So, now Alberto Contador, arguably the top Grand Tour rider in the world right now, gets wrapped up in a positive B-sample.  Funny enough, the outrage from the peloton seems to be a bit muted right now.  Many of the reactions I’ve read are “meh, we expected this” and “see, you can’t win a tour without doping.”  It’s funny that they’re either giving the benefit of the doubt to Alberto, or just so apathetic it’s sickening. 

For those who don’t know, his sample after the 2nd rest day showed *traces* of clenbuterol, apparently a very nominal performance booster at all.  (Not on the level of say, EPO or testosterone.)  What’s even more amusing is that the labs have found traces of plastic in his sample as well – suggesting blood doping.  He claims it came from eating tainted meat.  If that’s the case, wouldn’t his teammates have had it as well?  Don’t they all eat the same meals together?  I’m fairly certain that the UCI and French authorities would have kept a pretty stringent eye on Vinokourov after his return from a blood doping ban.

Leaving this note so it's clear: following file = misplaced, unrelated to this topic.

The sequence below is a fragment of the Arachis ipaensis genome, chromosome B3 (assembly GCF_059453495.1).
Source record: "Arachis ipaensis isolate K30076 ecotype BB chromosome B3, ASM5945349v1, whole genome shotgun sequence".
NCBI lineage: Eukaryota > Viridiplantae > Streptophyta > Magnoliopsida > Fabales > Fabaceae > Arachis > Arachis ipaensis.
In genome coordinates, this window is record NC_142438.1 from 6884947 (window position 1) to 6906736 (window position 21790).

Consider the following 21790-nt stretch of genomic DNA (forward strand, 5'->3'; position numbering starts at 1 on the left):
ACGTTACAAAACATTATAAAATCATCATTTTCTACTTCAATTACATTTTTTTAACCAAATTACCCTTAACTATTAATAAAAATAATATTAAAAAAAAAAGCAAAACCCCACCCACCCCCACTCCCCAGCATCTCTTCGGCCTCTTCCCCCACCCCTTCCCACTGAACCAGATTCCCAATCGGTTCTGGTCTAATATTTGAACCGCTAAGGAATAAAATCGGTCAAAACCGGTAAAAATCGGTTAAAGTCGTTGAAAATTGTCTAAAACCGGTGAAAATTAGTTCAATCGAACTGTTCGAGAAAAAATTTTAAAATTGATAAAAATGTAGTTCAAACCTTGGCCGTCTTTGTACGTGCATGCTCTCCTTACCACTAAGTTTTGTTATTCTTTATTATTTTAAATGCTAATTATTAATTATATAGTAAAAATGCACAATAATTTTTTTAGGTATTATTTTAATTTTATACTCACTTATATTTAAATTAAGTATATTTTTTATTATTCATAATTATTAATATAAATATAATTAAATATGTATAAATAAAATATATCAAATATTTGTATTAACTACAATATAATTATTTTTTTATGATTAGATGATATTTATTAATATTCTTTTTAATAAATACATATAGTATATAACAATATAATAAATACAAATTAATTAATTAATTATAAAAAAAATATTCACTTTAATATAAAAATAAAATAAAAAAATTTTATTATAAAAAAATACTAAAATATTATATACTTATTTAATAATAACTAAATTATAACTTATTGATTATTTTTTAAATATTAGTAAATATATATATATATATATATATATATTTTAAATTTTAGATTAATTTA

Surprisingly silent in this is Armstrong, the man they claim doped his way to 7 victories. 

What’s even more interesting is that the latest batch of files to the UCI for teams to acquire ProTour status was missing one team – Astana, Contador’s soon to be former team. 

I’ve put off posting this awhile to let some of the facts percolate a little bit.  I guess it’s time to summarize my views on things. 

I make no bones that watching Lance Armstrong (and the rest of US Postal) is what lead me to pick up cycling in the first place.  I watched that 2004 TdF while I was in transition between jobs.  The stage where Landis and Azcevedo set such a brutal pace and the time trial up Alpe d’Huez were the memorable points of that tour.  It made me sad to think just a few years later that Landis was caught doping. 

For awhile, I liked to believe that he was right.  But when his B-sample came back positive, that sealed the deal for me.  I scoffed with other riders at the amount of time, effort, and most importantly, money, that he pumped into his defense. 

Fast forward to the start of the Tour of California this year, when Landis made his claims of systematic and routine doping practices within US Postal.  Lance’s camp fired back with a series of emails between himself and Floyd that paints Floyd in an even more negative light. 

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